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Climate change in a warmer-than-modern world
New findings of Kiel Researchers published in Nature Communications
The 143-meter-long scientific drillship JOIDES Resolution is one of the few research vessels used worldwide that can extract long sediment cores from great depths. Photo/Copyright: Wolfgang Kuhnt, Kiel University
Photo to download: www.uni-kiel.de/download/pm/2018/2018-107-1.jpg
Researchers from Kiel University together with colleagues from the USA and Brazil investigated the climate behavior nine to five million years ago, when polar ice was reduced and the subtropical belt expanded. For this study, they analysed geochemical signals in microfossil shells from an exceptionally well-preserved seafloor sediment core recovered from the South China Sea. They found that a climate cooling trend between seven and five and a half million years ago was accompanied by the intensification of the East Asian Winter Monsoon, leading to increased biological activity in the ocean, and a reduction in atmospheric greenhouse gases. The study is published in the current issue of Nature Communications.
“The analysis of this exceptional sediment core allowed us to reconstruct in high temporal resolution the climate history of the last 16 million years in an area sensitive to monsoonal climate variability”, says the first author Dr. Ann Holbourn from the Marine Micropaleontology Working Group at the Institute of Geosciences, Kiel University. The 607 m long sediment core, which yielded extraordinarily well-preserved carbonate shells of marine microfossils such as foraminifers, was recovered by the deep sea drilling vessel “JOIDES Resolution” of the International Ocean Discovery Program (IODP) in 2092 m water depth in a part of the South China Sea that is strongly affected by the East Asian Monsoon.
“Our findings imply that even small changes in CO2, amplified by positive feedback loops, can have an impact as dramatic as changes in Antarctic ice cover and lead to drastic changes in global climate”, comments Professor Wolfgang Kuhnt, leader of the Marine Micropaleontology team at Kiel University and co-author of the study. “This research will help to unravel the complex climate system of our planet and to predict how the future climate of the Earth may develop”.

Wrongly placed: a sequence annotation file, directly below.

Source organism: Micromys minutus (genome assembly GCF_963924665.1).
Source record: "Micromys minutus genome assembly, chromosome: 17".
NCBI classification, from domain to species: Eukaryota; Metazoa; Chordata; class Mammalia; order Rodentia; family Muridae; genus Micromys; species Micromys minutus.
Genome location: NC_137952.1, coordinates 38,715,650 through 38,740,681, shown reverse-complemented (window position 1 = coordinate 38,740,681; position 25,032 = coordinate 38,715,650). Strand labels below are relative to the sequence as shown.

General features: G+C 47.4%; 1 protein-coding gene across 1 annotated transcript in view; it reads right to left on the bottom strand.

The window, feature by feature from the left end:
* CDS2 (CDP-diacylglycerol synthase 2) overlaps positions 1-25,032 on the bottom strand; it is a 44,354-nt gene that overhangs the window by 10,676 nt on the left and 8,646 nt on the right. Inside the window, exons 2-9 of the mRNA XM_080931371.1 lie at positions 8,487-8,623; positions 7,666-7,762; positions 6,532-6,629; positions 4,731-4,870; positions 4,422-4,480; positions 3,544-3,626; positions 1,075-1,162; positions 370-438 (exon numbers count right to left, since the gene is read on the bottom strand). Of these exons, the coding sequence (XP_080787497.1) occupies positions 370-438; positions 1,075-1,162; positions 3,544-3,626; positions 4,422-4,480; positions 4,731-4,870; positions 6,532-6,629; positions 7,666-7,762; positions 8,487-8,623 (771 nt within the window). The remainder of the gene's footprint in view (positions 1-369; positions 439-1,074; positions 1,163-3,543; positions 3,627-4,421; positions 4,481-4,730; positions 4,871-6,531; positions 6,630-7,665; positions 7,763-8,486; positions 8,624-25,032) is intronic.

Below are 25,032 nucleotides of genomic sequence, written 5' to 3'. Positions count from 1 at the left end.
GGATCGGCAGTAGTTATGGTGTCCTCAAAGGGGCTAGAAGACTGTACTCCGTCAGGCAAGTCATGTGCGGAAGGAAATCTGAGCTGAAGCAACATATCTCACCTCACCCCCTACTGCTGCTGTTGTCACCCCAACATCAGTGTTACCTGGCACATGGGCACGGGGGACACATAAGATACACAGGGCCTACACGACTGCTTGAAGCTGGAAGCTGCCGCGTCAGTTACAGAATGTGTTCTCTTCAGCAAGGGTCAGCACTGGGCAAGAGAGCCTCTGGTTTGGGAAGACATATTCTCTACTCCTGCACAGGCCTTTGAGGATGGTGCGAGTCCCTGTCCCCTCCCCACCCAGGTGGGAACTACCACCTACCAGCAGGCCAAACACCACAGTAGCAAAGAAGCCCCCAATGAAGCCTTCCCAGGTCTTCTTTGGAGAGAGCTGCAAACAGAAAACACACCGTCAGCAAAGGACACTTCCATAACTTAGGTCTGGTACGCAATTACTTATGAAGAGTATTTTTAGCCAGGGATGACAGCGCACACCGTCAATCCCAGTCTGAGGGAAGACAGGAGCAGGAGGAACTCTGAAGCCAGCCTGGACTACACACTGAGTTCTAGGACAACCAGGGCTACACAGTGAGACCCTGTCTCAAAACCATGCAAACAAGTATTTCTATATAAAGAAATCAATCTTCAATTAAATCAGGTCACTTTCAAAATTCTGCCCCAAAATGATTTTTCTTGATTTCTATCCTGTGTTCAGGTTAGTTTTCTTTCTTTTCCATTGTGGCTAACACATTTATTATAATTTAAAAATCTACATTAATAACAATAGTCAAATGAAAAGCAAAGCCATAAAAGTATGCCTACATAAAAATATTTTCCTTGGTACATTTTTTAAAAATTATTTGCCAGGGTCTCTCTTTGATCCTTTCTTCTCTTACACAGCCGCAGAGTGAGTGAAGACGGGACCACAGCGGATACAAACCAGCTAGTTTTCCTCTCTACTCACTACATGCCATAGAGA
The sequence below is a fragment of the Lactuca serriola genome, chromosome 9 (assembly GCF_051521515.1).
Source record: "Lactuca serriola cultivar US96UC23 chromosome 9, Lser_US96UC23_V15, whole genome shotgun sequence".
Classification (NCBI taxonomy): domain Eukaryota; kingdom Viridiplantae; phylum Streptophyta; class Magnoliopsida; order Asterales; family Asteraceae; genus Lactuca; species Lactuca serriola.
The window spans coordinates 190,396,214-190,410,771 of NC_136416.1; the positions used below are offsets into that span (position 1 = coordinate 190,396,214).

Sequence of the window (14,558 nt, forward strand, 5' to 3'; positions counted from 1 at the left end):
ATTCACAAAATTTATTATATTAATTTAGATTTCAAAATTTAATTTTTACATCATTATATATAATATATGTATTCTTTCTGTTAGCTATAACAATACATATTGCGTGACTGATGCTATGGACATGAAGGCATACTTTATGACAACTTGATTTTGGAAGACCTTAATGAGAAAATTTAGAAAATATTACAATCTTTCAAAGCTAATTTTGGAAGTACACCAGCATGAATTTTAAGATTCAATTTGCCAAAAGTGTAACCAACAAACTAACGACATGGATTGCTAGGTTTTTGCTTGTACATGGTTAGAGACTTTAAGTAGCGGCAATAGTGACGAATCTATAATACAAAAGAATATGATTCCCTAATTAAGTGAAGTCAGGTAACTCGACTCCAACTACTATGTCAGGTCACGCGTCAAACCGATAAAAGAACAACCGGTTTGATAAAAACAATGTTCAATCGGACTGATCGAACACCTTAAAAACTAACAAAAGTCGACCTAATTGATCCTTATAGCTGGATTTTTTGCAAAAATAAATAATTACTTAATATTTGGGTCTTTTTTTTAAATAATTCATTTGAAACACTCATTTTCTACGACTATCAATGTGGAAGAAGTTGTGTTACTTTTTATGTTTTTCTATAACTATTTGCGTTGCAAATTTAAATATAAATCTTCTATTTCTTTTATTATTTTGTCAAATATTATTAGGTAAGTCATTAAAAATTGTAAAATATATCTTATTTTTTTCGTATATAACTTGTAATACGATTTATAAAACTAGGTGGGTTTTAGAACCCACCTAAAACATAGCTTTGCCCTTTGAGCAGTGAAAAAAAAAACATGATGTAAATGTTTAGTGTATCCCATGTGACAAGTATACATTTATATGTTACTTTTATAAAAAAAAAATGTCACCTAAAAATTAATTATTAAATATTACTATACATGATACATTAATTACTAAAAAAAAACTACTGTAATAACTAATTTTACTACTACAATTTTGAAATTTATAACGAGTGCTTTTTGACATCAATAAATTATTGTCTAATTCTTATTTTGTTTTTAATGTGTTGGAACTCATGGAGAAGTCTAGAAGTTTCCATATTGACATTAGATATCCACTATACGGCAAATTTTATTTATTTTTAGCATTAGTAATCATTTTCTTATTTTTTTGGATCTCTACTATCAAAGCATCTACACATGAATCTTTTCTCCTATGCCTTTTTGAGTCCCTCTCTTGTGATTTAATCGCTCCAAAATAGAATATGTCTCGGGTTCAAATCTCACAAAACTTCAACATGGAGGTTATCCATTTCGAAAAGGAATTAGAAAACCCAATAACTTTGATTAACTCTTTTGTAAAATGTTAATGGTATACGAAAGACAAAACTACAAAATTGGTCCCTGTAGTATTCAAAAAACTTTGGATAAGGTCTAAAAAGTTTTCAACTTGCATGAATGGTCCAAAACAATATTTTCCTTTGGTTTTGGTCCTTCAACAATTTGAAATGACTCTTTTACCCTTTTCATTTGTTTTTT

The period between nine and five million years before present, the late Miocene has seen some of the main steps of global climate evolution into the modern world of glaciated poles and relatively narrow tropical and subtropical belts. The period was overall still warmer, high latitude glaciation less pronounced and tropical/subtropical belts wider similar to the climate we expect in the near future. A better knowledge of climate dynamics in a warmer world with atmospheric pCO2 concentrations similar to today will help to predict future climate trends. The new study reveals an important component of climate change in a little investigated warmer period of Earth’s history.
For the reconstruction of the past climate conditions the scientists had to rely on indirect information. They analysed in the laboratories of the Institute of Geosciences and Leibniz-Labor for Isotope-Research, Kiel University carbonate shells of foraminifers, small marine organisms that live near the sea surface and at the seafloor. These tiny organisms take a chemical snapshot of the surrounding water and store this information in their carbonate shells, before they are buried at the ocean floor. Over a long period of time, these shells build thick sediment successions as an archive of changing ocean and climate conditions.
Ann E. Holbourn, Wolfgang Kuhnt, Steven C. Clemens, Karlos G. D. Kochhann, Janika Jöhnck, Julia Lübbers, Nils Andersen, Late Miocene climate cooling and intensification of southeast Asian winter monsoon, Nature Communications, Volume 9, Article number: 1584 (2018), doi:10.1038/s41467-018-03950-1.
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Further information about the Institute of Geosciences, Marine Micropaleontology, of Kiel University:
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With a special drill pipe designed to work in great depths, the several hundred meter long sediment cores are brought in 10 m segments to the deck of the research vessel JOIDES Resolution.
Photo/Copyright: Wolfgang Kuhnt, Kiel University
Image to download:
Professor Dr. Wolfgang Kuhnt
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Text / Redaktion: Friederike Balzereit